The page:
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Talent spotter treasures hunt for uncut diamonds

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1999-12-11 Times.jpg

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Reference books lie stacked on a large desk, match videos are piled high on the window-sill, year planners and fixture lists adorn the walls. The office of Brian Greenhalgh, the Watford chief scout, is neat, tidy, functional - a nerve centre for collating and disseminating information on players from the United Kingdom, Europe and, occasionally, beyond.

It is where the future of Watford FC may rest, where the names of prospective purchases are discussed, tossed in the air and either rejected or reserved for a second opinion.

It is where Greenhalgh will decide to travel to Iceland, to look at the promising Eimar Goalscorersson, or concur with Graham Taylor, the Watford manager, that Hristo Goodsaveski, the Bulgarian goalkeeper, is not for them.

Taylor, now immersed in matters of survival in the FA Carling Premiership, has handed over the day-to-day running of the job to Greenhalgh who, two months into it, is close to assembling the jigsaw.

"By January 1, the new structure should be in place," he said. "We're up and running already, we're operational, it's just a matter of agreeing everything with Graham and then off we go."

Scouts tread cautiously through minefields, as agents hawk their wares, heaping lavish praise on often dubious talents. First-hand sight is essential. Since arriving at Watford, Greenhalgh has visited France, Austria, Switzerland, Belgium and The Netherlands in pursuit of a bargain, clocking up 20,000 miles.

"I've never brought a player to a club in my life," he said. "It's the manager who does that. I'm just part of the system, it's my job to provide the information in relation to what a player can or cannot do. Everyone will tell you about a good player, but what matters is whether he is right for the club."

Checks, perhaps revealing previously unknown weaknesses, are mandatory. "That's very important," he said, "even more important nowadays because of the many foreign mentalities you have to deal with. You have to do your homework. It's vital that you speak to the people who can give you the edge on that.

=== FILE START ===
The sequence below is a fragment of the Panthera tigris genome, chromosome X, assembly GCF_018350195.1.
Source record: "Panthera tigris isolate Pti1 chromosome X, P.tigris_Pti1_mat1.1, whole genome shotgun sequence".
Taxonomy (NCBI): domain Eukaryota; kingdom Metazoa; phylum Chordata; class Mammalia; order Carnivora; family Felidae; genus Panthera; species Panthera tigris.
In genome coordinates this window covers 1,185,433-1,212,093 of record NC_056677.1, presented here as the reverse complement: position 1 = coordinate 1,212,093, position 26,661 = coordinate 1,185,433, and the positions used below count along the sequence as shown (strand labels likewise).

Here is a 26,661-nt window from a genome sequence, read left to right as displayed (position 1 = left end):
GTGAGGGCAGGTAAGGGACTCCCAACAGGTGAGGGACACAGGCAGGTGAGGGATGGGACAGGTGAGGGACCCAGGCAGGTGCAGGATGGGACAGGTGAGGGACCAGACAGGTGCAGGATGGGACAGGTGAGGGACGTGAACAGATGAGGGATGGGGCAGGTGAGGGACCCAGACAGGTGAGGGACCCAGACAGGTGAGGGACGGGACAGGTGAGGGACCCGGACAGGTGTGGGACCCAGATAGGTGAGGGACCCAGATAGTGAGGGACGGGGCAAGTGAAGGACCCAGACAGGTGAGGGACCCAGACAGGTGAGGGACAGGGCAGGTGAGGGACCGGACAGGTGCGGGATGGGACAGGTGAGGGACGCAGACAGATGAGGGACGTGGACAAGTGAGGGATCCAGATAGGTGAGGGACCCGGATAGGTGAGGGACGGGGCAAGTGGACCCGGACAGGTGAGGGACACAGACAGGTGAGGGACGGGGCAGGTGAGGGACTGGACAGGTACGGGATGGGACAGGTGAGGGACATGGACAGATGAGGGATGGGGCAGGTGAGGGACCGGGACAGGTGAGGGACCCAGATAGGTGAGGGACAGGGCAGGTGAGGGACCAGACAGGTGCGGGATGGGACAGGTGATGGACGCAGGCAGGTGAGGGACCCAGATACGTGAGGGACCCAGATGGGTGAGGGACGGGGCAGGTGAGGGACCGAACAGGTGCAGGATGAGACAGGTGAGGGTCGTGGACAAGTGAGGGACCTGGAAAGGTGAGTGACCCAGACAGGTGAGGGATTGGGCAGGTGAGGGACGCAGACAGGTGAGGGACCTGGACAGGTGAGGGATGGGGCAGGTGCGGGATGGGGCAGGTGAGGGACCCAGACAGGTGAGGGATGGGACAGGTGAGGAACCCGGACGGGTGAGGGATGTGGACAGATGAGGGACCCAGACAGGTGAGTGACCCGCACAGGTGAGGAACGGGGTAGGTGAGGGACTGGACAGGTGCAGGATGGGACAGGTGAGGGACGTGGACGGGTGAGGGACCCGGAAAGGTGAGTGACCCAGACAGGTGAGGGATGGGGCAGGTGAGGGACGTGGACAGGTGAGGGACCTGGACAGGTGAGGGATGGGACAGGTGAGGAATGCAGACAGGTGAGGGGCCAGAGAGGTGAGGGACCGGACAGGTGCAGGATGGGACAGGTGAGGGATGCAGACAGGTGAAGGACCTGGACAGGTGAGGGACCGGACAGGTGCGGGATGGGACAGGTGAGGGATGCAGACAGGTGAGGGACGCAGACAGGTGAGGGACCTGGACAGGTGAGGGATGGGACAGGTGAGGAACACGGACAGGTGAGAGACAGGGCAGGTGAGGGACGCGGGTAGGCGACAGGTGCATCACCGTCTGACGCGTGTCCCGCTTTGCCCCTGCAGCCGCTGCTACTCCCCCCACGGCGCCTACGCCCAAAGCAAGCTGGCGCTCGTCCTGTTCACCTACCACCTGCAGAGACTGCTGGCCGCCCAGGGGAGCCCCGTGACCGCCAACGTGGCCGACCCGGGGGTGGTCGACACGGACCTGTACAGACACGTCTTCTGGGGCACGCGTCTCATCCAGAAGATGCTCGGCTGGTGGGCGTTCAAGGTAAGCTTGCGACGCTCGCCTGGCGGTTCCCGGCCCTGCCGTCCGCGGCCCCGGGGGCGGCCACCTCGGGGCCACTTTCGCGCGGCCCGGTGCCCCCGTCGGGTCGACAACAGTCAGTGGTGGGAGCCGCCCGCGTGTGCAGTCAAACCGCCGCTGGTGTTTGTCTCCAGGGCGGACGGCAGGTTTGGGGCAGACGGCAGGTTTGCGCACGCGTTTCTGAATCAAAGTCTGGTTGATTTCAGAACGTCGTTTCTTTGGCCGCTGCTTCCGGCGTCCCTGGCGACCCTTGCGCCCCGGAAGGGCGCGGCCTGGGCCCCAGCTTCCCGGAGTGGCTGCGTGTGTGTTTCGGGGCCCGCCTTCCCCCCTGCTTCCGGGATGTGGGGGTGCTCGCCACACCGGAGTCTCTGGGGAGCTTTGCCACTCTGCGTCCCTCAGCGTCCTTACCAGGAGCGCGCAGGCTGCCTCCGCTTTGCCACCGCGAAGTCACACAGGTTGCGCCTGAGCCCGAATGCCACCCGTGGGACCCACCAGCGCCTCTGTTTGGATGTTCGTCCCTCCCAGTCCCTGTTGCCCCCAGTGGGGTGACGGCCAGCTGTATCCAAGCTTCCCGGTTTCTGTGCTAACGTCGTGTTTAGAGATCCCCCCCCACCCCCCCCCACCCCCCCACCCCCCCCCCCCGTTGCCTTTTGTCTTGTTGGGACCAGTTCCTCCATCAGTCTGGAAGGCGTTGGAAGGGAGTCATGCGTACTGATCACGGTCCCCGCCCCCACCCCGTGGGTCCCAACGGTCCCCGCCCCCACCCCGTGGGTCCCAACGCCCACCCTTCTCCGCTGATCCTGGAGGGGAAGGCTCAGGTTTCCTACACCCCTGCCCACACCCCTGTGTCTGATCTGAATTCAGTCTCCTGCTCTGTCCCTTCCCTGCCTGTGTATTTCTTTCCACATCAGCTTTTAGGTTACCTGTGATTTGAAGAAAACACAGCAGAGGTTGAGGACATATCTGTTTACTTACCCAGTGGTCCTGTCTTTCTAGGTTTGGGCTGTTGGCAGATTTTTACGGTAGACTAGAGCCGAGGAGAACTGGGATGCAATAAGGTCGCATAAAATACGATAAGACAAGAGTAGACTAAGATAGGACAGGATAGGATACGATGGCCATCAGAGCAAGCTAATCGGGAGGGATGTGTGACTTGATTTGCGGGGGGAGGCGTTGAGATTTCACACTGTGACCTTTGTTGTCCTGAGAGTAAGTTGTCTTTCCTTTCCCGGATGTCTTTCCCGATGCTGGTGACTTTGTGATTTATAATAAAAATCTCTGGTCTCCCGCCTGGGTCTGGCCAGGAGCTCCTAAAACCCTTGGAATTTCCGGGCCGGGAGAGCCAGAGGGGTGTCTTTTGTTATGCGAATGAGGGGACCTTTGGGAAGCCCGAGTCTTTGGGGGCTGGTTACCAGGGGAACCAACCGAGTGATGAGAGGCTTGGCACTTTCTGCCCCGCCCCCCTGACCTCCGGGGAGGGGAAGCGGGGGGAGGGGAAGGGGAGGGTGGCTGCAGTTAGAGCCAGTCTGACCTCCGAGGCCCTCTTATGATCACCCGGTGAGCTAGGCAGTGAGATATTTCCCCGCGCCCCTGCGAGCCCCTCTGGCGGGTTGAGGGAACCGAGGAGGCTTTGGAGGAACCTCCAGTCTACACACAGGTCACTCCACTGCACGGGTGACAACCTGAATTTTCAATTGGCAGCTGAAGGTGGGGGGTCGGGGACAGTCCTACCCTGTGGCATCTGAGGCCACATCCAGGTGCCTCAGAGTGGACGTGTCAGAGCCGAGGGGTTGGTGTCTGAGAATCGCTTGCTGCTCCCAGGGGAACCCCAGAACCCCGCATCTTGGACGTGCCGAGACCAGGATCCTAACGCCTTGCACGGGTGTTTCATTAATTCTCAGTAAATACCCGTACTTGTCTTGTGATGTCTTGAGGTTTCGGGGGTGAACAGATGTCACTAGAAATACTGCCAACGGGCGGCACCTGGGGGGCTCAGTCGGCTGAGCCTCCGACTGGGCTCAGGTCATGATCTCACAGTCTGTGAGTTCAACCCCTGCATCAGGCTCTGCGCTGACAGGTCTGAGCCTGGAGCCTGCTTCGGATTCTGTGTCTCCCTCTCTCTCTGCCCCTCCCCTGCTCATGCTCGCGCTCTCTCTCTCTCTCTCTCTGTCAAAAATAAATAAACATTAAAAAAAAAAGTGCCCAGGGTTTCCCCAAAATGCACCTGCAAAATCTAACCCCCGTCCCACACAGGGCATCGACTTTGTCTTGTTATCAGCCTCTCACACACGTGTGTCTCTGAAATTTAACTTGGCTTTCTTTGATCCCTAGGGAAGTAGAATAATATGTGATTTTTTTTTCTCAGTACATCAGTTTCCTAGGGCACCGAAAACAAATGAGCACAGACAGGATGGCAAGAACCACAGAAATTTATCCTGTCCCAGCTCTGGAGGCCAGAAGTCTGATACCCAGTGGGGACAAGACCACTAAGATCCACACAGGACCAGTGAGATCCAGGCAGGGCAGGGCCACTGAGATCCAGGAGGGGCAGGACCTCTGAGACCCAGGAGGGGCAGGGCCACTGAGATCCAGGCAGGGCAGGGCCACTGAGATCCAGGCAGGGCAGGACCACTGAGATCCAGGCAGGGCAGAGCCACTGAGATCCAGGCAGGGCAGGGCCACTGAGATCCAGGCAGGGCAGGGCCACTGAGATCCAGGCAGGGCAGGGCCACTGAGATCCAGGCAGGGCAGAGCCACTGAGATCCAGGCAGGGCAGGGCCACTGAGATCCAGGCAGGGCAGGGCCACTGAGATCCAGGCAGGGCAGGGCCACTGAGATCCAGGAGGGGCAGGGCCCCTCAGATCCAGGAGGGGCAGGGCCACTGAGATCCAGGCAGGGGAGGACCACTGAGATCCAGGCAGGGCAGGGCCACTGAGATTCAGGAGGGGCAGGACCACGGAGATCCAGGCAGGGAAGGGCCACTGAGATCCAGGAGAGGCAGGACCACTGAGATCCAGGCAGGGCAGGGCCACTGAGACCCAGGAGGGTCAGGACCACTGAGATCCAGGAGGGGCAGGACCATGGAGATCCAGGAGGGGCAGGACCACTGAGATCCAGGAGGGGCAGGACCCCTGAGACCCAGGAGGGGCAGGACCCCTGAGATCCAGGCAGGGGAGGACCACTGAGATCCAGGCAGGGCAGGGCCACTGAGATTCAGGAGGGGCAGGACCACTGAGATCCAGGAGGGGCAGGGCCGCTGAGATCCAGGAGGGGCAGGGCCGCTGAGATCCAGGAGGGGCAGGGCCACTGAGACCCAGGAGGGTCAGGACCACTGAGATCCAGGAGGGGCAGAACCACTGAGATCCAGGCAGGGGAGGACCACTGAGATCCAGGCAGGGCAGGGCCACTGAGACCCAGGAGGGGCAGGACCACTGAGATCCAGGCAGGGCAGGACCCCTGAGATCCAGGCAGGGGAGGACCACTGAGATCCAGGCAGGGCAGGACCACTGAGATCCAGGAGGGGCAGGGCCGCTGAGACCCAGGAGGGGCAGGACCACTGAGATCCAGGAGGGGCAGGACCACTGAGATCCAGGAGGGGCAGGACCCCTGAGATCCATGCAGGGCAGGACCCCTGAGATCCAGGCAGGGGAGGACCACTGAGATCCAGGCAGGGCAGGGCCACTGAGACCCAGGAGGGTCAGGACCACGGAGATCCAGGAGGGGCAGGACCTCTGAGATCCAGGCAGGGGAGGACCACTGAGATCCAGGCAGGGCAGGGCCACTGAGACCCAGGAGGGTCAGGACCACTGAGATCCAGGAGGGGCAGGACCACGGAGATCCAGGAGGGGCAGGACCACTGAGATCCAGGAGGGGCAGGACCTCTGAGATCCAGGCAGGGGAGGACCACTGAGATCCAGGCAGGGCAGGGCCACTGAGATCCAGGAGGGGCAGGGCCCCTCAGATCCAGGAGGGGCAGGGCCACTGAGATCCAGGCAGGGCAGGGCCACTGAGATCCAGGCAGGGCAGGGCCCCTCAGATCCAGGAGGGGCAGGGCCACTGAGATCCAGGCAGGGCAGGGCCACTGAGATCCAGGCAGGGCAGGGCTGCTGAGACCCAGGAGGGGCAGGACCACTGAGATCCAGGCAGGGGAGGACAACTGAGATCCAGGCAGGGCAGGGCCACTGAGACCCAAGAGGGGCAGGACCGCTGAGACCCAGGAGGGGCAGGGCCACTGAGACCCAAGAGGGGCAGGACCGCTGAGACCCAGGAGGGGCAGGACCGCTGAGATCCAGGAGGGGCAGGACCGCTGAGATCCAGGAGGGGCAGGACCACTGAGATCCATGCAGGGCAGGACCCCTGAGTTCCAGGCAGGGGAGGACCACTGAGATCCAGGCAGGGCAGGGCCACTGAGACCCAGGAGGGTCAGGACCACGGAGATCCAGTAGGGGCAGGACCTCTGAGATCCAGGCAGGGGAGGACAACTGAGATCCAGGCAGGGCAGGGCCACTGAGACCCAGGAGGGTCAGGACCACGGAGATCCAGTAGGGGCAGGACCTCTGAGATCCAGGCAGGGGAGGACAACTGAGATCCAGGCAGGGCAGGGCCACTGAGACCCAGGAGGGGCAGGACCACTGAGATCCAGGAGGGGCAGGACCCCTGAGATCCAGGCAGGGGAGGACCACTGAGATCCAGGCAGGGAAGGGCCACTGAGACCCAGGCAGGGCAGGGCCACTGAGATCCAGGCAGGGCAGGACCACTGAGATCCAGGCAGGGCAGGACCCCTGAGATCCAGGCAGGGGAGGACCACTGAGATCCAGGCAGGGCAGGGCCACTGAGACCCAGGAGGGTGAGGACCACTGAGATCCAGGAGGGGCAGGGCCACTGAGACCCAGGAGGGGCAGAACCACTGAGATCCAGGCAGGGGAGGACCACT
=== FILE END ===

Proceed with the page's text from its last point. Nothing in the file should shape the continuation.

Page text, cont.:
"Life is about communicating with people, getting on with them, taking the mickey, having a giggle, having a laugh. Once the work is done, I enjoy all that. I like socialising, being with people, pulling tricks, lightening things up. It's what it's all about."

Greenhalgh, 52, speaks slowly, reminiscing with clarity and humour. He played for eight clubs, including Watford, moved into non-league football, and then became a sales rep. Later, with a friend, he set up a company that provided bar accessories.

Under the amiable exterior, though, lies an obsessive, stubborn streak, a factor in the divorce from his wife, Annette, after 22 years of marriage. "I was never home," he said. "I'd start work at 9.30, which isn't early, but I wouldn't get back until 11pm or, sometimes, 1am the next morning.

"I've always gone with the work, that's my mentality, and although, at times, I shouldn't have, that's what I did. It might sound horrible but because I wasn't there a lot, it probably made the split easier."

When Tommy Docherty arrived as manager of Aston Villa, a young Greenhalgh showed little respect for reputations. "The first thing he said to me was 'You're leaving'. I said 'No, I'm not' and it became a bit of a battle. He told me I wouldn't wear the Villa shirt again and I said I'd show him. But I didn't. Maybe I should have dealt with it differently."

At the end of last season, after 15 years with Everton, as part-time then chief scout, he was made redundant. He and Walter Smith, the manager, had drifted on to different wavelengths. "There was no falling out," he said, "but because of all the politics, the turmoil, I couldn't really see anyone who knew in which direction the club was going."

Greenhalgh's network at Watford is almost in place and, if need be, he will return to Goodison Park to poach their best informants. "I will, I've no worries about that," he said, his sense of mischief rising to the fore. "You've got to. It's dog eat dog out there."

BUZZ WORD

Graham Simpson, the new Watford director, has appeared in Z Cars and Dr Who

Disclaimer: These citations are created on-the-fly using primitive parsing techniques. You should double-check all citations. Send feedback to whovian@cuttingsarchive.org

  • APA 6th ed.: Kempson, Russell (1999-12-11). Talent spotter treasures hunt for uncut diamonds. The Times p. 38.
  • MLA 7th ed.: Kempson, Russell. "Talent spotter treasures hunt for uncut diamonds." The Times [add city] 1999-12-11, 38. Print.
  • Chicago 15th ed.: Kempson, Russell. "Talent spotter treasures hunt for uncut diamonds." The Times, edition, sec., 1999-12-11
  • Turabian: Kempson, Russell. "Talent spotter treasures hunt for uncut diamonds." The Times, 1999-12-11, section, 38 edition.
  • Wikipedia (this article): <ref>{{cite news| title=Talent spotter treasures hunt for uncut diamonds | url=http://cuttingsarchive.org/index.php/Talent_spotter_treasures_hunt_for_uncut_diamonds | work=The Times | pages=38 | date=1999-12-11 | via=Doctor Who Cuttings Archive | accessdate=14 June 2024 }}</ref>
  • Wikipedia (this page): <ref>{{cite web | title=Talent spotter treasures hunt for uncut diamonds | url=http://cuttingsarchive.org/index.php/Talent_spotter_treasures_hunt_for_uncut_diamonds | work=Doctor Who Cuttings Archive | accessdate=14 June 2024}}</ref>